Every one of us had a Mother or Father or siblings, maybe teachers - someone - who wanted more for the little babies we were way back when than life in a ghetto which is what 2100 is turning into. We are big enough and smart enough to do that for ourselves now - well that's what I keep telling people anyway. How about we make a deal with ourselves to try to keep 2100 from continuing on it's downward spiral. How about we try working to get it back up to where it was just a few short years ago. That does not mean you have to go out and scrub floors or paint walls. It means you don't toss your garbage on the floor. You don't punch holes in walls. You get off your duff and carry your garbage out to the garbage bin if it is large or the garbage rooms if it fits down the shoot. Call it getting a little exercise, if you need an excuse.

I have met the new CEO, JoAnne Poirier. I know she is willing to help but she is not our nursemaid. Tenants here in the building have to put a bit of effort into this place too.
So how about it? Are you going to be part of the solution? Because if you are not willing to put even a tiny bit of effort into this place, then you are part of the problem.

Tuesday, February 24, 2009

Business 101

Good Morning, Class!
Welcome to Business 101

One of the first things that is needed by both the employer, employee and the client in any business is good communications.

Back when Canada was a far off colony, before planes or phones or computers, a message would be issued in London, England, put on a ship where it sat for the weeks that it took to traverse the ocean. When the ship landed in Quebec City or Montreal, the message would be entrusted to a fleet footed messenger who would run and paddle his way to the recipient with it. Today, that same message would arrive in seconds via computer. And today, the leader is no longer in London, England. For most companies, the leader is right here in this neighbourhood.

So why, you might ask, does it still take days, weeks and sometimes, months to get anything done? To study this problem, class, we will look at Ottawa Housing Corporation and it's clients. Let us start with the clients, also referred to as tenants.

The problem that needs addressing, for the sake of this lesson, is secondary. How to handle it is what is important today. Let us say, for expediency's sake, that it is a rent problem. Here is how it is handled by most tenants right now.

We open a letter from Housing that says we did not pay our rent and they are going to evict us if we do not pay up right away.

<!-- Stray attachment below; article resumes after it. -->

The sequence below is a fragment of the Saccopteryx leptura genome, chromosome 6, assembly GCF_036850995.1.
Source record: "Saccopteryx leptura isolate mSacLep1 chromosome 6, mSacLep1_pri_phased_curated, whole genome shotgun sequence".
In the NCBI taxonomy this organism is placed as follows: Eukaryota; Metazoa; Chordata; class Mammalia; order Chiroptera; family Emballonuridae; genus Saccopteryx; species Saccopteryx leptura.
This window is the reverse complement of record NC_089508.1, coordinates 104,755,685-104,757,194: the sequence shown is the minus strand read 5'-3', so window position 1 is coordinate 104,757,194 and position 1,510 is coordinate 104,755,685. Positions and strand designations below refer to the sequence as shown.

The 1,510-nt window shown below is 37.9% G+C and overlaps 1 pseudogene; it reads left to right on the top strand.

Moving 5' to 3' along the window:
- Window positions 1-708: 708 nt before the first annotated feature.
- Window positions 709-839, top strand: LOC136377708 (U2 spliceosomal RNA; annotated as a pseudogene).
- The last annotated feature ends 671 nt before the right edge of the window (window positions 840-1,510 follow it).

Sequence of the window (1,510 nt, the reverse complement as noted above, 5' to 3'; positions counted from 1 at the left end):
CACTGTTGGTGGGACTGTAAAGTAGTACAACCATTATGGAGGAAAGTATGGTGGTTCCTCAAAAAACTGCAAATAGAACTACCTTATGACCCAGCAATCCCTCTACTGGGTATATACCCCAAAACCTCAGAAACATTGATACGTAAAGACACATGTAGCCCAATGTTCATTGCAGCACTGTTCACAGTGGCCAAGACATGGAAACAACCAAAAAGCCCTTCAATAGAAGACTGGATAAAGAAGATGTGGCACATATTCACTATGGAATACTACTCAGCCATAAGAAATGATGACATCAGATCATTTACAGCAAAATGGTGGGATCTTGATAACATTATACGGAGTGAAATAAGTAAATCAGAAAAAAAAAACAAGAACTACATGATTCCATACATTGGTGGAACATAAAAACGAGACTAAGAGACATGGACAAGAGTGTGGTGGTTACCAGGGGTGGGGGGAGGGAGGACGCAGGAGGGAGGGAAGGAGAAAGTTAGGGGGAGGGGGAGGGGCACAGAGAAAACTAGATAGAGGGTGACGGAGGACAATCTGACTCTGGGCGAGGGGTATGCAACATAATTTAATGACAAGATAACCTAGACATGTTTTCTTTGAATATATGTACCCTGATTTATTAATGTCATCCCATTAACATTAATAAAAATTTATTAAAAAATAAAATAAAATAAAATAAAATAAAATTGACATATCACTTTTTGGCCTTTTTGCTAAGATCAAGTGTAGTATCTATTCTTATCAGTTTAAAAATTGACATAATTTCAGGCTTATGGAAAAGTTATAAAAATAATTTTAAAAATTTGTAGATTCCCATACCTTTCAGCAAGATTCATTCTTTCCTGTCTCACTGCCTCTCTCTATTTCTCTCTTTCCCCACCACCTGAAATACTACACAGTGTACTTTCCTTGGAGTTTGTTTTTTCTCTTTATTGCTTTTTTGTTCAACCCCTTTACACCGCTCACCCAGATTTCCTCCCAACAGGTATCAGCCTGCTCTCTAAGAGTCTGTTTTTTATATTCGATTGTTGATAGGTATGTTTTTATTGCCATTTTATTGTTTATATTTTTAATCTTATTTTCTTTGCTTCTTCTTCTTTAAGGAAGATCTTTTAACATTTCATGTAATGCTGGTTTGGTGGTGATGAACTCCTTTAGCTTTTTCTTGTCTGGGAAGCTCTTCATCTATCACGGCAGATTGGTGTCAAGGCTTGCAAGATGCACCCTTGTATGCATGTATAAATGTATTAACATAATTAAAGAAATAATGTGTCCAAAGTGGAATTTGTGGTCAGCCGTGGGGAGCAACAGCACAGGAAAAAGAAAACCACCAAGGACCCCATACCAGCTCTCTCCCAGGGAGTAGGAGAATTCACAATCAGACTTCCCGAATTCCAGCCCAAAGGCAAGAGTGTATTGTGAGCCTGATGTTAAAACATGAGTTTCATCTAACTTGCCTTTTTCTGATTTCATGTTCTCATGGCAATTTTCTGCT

We get mad because that is an automatic transfer every month. We mutter to ourselves. We curse Ottawa Housing out using every nasty word we know in the privacy of our own little apartment.

We head out to the garden where our friends are. Once there we moan and gripe about Ottawa Housing to our friends. They agree and add their own selection of curse words. When some idiot asks if we have called Ottawa Housing to correct the situation, we toss our hands in the air and say, "They know I paid. They are just trying to screw me out of more money." We repeat this little exercise in the Courtyard and then in the foyer at door #2 and again at the mail boxes at door #3.

When we get home we think maybe that idiot had a point so we call Ottawa Housing.

And we get voice mail. Well, we get voice mail after listening to a recording about all sorts of things that have nothing to do with our immediate problem. We leave a message telling them what we think of them. And then we wait, and wait and wait for an answer.

Now let's look at Ottawa Housing. We get back from lunch - the law says we are entitled to a lunch break. We mess with papers on our desk and comment to the gal beside us about that woman we saw on our way in with the dirty faced kids who are undisciplined and running all over the place - they have a law - the kids I mean - that says you cannot make them do anything and if you try they will see you in court. You do a little work and then it is coffee break - the law says you are entitled. On your way out, you remind yourself to try to get to the voice mail.

Coming back, you check out the clock - Good! Another hour and a half and you can get out of this dump. Oh, Yeah! The voice mail. Hmmmm. A complaint from Joe Blow at 2100 Russell Road. Jane must have sent him out a notice without checking. Oh well! These things happen and that is not a good reason for Joe Blow to call me dirty names. Gee! It is time to go home! Night all!

The two main ingredients - pride and communications - are missing from both sides.

Joe would have been better off to have called the bank and made sure that his rent had indeed been sent out to Housing. Once he knows for sure then he can talk to Housing from a positive position. Knowing the facts is a form of power in a case like this.